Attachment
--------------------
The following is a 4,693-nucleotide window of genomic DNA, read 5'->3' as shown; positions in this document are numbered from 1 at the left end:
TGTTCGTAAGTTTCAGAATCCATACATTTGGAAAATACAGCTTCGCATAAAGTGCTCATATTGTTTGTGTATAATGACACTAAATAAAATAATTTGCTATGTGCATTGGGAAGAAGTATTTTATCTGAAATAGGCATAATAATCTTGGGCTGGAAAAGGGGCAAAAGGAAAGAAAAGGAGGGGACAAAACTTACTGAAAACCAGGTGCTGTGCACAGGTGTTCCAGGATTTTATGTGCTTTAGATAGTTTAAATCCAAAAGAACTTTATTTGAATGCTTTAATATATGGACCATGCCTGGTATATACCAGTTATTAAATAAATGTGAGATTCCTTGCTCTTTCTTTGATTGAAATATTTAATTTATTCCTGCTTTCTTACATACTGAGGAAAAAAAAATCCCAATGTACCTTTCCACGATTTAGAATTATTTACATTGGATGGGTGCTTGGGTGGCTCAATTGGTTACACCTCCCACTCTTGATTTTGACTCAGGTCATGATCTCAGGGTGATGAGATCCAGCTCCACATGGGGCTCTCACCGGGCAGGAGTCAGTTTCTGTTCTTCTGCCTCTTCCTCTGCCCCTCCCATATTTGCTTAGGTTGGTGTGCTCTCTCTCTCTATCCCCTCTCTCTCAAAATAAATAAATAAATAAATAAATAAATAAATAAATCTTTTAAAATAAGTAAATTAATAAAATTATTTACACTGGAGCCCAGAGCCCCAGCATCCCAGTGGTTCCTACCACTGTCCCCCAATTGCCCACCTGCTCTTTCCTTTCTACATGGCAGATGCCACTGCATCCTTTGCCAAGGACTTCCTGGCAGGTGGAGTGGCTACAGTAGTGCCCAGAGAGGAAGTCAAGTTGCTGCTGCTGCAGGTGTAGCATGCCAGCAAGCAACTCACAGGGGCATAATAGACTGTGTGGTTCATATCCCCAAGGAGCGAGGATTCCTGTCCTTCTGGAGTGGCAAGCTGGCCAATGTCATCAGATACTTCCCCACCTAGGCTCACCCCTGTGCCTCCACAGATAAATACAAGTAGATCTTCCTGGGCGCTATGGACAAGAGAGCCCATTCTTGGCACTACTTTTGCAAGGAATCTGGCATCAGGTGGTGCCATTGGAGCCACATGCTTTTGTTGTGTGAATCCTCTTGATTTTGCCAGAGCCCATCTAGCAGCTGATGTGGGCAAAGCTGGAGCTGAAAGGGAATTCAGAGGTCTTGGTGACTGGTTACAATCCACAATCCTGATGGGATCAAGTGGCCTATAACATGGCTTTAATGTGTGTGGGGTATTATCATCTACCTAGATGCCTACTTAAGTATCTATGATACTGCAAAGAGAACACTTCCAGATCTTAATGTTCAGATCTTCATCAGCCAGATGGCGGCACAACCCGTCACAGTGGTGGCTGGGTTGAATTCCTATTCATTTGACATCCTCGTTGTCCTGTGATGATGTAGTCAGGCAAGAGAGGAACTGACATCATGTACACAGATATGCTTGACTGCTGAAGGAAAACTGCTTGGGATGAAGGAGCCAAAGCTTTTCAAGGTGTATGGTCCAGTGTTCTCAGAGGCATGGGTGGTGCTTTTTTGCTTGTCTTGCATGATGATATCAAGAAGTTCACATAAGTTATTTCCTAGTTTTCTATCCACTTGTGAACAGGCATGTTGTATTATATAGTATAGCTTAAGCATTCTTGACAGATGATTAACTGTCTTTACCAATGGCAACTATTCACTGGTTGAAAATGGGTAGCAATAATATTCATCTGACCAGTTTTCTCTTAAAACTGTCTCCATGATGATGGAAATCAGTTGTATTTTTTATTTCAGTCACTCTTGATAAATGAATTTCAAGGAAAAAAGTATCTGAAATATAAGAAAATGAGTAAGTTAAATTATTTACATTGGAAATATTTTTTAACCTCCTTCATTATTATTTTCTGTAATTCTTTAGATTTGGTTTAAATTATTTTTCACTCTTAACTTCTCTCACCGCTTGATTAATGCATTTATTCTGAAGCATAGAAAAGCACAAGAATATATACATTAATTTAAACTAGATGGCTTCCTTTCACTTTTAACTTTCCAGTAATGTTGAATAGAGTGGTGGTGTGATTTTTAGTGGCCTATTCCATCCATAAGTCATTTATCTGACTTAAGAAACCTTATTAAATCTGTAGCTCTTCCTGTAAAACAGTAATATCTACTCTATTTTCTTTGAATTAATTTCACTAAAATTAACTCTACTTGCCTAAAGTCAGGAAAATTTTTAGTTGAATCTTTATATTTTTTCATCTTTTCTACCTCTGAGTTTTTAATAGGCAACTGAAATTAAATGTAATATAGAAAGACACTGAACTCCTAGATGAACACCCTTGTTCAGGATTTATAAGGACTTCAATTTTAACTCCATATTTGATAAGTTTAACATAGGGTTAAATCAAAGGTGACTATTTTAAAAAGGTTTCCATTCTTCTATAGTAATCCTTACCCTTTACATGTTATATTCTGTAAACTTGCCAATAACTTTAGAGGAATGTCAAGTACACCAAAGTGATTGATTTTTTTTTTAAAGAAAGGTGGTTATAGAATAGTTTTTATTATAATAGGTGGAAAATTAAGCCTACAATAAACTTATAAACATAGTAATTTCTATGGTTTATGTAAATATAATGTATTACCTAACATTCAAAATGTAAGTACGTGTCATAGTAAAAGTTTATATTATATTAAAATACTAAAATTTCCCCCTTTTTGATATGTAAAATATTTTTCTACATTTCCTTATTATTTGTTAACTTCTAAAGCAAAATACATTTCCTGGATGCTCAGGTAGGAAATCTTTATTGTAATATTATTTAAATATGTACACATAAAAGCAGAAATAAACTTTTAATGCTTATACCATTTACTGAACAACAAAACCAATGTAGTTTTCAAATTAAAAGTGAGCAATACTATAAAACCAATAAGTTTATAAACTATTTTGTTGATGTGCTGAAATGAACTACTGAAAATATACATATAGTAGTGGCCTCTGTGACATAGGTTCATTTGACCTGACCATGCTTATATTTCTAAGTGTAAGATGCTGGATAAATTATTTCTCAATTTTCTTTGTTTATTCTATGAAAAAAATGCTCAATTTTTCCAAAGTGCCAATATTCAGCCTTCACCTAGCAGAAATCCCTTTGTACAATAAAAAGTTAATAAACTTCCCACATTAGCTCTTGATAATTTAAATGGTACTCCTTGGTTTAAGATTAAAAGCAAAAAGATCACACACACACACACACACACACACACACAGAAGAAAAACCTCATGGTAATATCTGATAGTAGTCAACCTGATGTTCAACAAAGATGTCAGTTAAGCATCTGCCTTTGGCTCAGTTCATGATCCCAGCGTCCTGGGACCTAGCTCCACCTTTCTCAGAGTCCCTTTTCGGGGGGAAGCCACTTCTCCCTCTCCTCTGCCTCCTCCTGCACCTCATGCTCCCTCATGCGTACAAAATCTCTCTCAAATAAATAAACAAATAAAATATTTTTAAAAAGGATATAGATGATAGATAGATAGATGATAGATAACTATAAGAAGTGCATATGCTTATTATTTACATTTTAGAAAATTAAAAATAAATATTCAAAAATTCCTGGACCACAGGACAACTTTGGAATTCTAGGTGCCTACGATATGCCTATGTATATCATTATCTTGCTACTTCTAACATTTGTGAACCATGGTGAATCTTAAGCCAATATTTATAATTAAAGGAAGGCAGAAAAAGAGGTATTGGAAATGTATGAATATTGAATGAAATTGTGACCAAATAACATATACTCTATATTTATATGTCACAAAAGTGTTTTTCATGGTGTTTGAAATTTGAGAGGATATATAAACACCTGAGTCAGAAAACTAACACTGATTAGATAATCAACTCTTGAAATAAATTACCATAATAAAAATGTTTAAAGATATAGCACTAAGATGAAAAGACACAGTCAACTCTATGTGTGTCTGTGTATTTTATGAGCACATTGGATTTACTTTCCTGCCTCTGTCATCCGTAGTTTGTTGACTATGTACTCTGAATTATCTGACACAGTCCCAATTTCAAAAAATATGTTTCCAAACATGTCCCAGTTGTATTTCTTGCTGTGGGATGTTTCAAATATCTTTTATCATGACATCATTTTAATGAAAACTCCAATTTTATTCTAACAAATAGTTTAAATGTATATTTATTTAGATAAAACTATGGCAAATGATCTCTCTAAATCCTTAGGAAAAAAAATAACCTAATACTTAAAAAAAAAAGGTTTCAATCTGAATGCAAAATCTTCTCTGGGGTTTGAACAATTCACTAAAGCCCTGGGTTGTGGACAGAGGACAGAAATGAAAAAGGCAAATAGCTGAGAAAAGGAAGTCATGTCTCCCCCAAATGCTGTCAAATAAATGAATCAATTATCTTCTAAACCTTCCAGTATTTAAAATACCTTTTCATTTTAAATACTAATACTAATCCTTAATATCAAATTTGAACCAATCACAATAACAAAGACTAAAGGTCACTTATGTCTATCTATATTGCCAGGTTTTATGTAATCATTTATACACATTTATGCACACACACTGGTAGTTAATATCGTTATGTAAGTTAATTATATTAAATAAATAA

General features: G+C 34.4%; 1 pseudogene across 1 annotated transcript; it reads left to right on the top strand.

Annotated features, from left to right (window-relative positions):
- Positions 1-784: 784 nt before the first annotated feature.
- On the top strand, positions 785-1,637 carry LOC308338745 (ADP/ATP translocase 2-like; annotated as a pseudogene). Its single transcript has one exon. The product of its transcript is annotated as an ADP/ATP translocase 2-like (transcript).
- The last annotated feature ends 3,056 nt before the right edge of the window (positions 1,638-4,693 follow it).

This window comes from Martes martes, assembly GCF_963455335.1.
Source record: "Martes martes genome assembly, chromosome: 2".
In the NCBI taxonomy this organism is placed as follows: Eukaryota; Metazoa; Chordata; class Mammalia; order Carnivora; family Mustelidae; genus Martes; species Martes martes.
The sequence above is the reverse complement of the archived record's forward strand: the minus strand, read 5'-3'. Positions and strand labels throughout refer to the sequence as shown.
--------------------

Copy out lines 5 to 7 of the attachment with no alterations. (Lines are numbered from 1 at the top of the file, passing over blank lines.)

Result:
- Positions 1-784: 784 nt before the first annotated feature.
- On the top strand, positions 785-1,637 carry LOC308338745 (ADP/ATP translocase 2-like; annotated as a pseudogene). Its single transcript has one exon. The product of its transcript is annotated as an ADP/ATP translocase 2-like (transcript).
- The last annotated feature ends 3,056 nt before the right edge of the window (positions 1,638-4,693 follow it).